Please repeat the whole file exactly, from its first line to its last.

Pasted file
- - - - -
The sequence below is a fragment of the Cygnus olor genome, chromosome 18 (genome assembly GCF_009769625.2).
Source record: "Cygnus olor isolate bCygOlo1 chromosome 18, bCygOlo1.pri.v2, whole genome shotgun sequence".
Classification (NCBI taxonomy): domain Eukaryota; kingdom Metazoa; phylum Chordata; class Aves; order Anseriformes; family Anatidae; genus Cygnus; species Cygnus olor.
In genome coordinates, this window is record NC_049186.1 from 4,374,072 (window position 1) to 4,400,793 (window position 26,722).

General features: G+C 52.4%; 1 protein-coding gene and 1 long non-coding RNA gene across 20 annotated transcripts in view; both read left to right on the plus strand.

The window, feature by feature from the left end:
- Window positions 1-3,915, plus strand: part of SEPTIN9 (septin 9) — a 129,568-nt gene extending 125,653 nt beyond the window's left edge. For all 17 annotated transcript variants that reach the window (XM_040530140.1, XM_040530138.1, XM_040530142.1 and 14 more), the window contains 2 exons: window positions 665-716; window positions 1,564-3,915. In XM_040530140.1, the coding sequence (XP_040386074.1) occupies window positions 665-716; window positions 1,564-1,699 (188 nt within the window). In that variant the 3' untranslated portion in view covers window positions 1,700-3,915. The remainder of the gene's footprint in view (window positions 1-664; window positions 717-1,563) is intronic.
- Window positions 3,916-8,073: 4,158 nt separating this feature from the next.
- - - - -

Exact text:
The sequence below is a fragment of the Cygnus olor genome, chromosome 18 (genome assembly GCF_009769625.2).
Source record: "Cygnus olor isolate bCygOlo1 chromosome 18, bCygOlo1.pri.v2, whole genome shotgun sequence".
Classification (NCBI taxonomy): domain Eukaryota; kingdom Metazoa; phylum Chordata; class Aves; order Anseriformes; family Anatidae; genus Cygnus; species Cygnus olor.
In genome coordinates, this window is record NC_049186.1 from 4,374,072 (window position 1) to 4,400,793 (window position 26,722).

General features: G+C 52.4%; 1 protein-coding gene and 1 long non-coding RNA gene across 20 annotated transcripts in view; both read left to right on the plus strand.

The window, feature by feature from the left end:
- Window positions 1-3,915, plus strand: part of SEPTIN9 (septin 9) — a 129,568-nt gene extending 125,653 nt beyond the window's left edge. For all 17 annotated transcript variants that reach the window (XM_040530140.1, XM_040530138.1, XM_040530142.1 and 14 more), the window contains 2 exons: window positions 665-716; window positions 1,564-3,915. In XM_040530140.1, the coding sequence (XP_040386074.1) occupies window positions 665-716; window positions 1,564-1,699 (188 nt within the window). In that variant the 3' untranslated portion in view covers window positions 1,700-3,915. The remainder of the gene's footprint in view (window positions 1-664; window positions 717-1,563) is intronic.
- Window positions 3,916-8,073: 4,158 nt separating this feature from the next.